Stephen King has always provided essential reading—and with the adaptations of his stories to screen—essential viewing in horror. He’s scared the shit out of you with killer prom queens, a ’57 Plymouth Fury, and haunted hotels, but he’s most effective when digging deep into psychological terror. It isn’t the fact that Carrie burned her school to the ground, but rather what drove her to it that gets under one’s skin. What’s even worse is that she heads home to sanctuary only to have her crazy religious mother try to kill her too. Louis Creed once thought he was starting a new life with his family in Maine, but their new home only drives them to desperation to cling onto those they love no matter the cost. There’s no happy ending in many of these stories, but King allows fans to think about what they just saw. In 2017, writer-director Frank Darabont brought to life King’s novella about the monsters that lie within all of us when all hope is gone.
The novella and film revolve around members of a small Maine town (where else?) that find themselves stuck in a supermarket when a mist rolls in. They quickly learn that they can’t drive through it due to lack of perception and that the mist itself is carrying Lovecraftian-like monsters thirsty for their flesh. All the characters react differently, including a religious zealot who manages to convince some of them that this is Armageddon.
A couple soldiers stuck there kill themselves and it is discovered that the government was performing experiments that opened doorways into other dimensions which resulted in the mist. David (Thomas Jane) leaves the supermarket in car with his son and a few others in hopes of finding something safer than there. He stops by home first and learns his wife is dead and heads back out onto the road. They witness a giant monster, promising that they’ve only seen minimal of what is out there. The car runs out of gas and he shoots them all dead to save them from a worse death outside the car. He screams as there aren’t enough bullets for him to die and just killed his little boy. David steps out of the car and welcomes himself to be taken, only to find out if he only had waited that help was on its way and his loved ones would have been rescued.
I remember watching this and thinking “this is so fucked…”
And I loved it.
Yes, I might have been depressed and wanted the world to end, but it’s rare in mainstream cinema to witness an ending so emotionally horrific. The marketing of THE MIST promised a monster movie—which it does deliver on—but the underlying themes took viewers aback and audiences arguably weren’t prepared to leave the theater actually still thinking about the movie. One of the best creative choices the story makes is keeping it enclosed. We have no idea what’s going on outside of our central characters and are completely in the dark as to what’s going on with the rest of the world. Is everyone getting engulfed by the mist or just this town? Also, does anyone else know what’s happening here? Is help even coming? All these concerns make the ending all the more shocking.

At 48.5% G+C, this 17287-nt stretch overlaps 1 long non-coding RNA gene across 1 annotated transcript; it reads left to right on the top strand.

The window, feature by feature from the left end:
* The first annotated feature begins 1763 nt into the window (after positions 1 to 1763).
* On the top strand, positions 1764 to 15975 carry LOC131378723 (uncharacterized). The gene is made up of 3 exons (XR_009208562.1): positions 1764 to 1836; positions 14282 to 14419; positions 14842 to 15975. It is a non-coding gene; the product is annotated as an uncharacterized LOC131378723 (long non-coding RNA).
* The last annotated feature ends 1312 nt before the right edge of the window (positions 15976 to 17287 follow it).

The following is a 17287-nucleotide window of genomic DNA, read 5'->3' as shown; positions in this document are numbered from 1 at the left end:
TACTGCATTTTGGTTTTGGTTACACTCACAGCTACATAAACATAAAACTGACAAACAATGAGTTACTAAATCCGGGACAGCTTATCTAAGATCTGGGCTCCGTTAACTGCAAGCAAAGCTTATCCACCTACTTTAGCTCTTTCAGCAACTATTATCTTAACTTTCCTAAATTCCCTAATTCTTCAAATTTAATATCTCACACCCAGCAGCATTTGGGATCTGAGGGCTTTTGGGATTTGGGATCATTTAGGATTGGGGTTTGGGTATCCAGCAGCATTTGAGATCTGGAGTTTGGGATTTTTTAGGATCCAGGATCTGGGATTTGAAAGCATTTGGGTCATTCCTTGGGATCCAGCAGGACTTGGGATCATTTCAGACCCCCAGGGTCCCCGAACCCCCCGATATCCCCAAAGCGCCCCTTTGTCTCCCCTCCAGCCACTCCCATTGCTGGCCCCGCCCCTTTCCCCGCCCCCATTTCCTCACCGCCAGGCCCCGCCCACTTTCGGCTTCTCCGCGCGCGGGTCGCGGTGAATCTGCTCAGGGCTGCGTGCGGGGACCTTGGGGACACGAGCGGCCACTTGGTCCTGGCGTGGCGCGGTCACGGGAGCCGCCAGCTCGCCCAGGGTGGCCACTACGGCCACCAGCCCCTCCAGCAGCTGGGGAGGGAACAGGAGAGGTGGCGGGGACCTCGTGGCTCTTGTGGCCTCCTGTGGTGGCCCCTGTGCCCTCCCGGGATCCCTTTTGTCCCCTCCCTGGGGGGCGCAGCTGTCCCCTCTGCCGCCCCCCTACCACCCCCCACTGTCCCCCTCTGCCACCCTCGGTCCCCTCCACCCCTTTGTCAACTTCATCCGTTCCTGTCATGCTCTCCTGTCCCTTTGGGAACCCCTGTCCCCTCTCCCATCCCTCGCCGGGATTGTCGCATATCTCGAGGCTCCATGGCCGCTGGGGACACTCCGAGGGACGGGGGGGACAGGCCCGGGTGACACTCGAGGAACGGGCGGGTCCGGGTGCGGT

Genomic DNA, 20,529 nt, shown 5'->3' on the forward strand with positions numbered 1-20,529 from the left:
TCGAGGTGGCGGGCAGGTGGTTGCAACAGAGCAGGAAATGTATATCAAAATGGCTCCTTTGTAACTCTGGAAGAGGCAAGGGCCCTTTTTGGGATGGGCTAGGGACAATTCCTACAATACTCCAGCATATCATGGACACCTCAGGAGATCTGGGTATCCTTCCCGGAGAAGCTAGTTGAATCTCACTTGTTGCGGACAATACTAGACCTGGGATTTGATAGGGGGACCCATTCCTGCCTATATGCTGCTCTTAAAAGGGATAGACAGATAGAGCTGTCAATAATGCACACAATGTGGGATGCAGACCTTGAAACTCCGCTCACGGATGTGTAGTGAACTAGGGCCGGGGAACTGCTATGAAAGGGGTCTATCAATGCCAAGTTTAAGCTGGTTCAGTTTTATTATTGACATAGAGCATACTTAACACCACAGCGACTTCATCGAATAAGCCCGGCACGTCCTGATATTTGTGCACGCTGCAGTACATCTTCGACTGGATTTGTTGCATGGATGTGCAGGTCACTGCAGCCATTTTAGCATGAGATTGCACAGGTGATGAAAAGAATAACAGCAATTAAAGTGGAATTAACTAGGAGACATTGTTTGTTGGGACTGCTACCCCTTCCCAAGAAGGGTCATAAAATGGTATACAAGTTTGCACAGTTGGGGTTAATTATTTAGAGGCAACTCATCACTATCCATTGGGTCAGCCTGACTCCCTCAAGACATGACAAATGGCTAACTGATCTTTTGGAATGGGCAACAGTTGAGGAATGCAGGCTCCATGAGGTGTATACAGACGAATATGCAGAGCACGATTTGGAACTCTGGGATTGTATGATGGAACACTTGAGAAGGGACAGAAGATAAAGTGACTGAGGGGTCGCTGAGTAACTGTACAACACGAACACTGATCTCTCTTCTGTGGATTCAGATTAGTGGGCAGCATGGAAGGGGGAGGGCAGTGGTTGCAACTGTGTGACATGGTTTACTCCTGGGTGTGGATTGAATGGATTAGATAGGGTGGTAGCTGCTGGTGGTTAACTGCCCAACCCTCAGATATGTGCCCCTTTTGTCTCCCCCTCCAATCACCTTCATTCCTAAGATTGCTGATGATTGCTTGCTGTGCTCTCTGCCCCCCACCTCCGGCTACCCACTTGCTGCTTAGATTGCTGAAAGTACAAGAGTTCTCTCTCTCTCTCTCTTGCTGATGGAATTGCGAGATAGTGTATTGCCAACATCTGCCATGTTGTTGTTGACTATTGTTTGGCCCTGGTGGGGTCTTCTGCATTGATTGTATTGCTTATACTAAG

The hardcore King fans took the most notice and were probably curious when the film was announced as the novella’s ending is far different. In the original story, David does leave with others but is left ambiguous as they find shelter and prepare to keep moving with a sense of hope. Therein lies the biggest difference between the novella and the film: the town is the concept of hope. The original story still lets us feel that little bit of it even if we’re not sure David and them will survive, but at least it’s there. In Darabont’s take, that sense of hope is lost. It doesn’t even matter if David survives because what does he now have to live for? His actions are understandable as he merely was protecting them from something far worse, but some prefer that life takes its course.
Earlier in the film, a woman is concerned about the children she left at home so she could pick up groceries and everyone thinks she’s a fool to go back into the mist. She does leave and it is presumed that she is killed. However, David notices her being saved by the US Army in the end as she holds onto two children. There’s plenty of “if only” type moments, but that’s the reality of survival. THE MIST may carry its hands full of CGI monsters, but it’s the most real and raw version I’ve ever seen of what’s out there and coming and get us.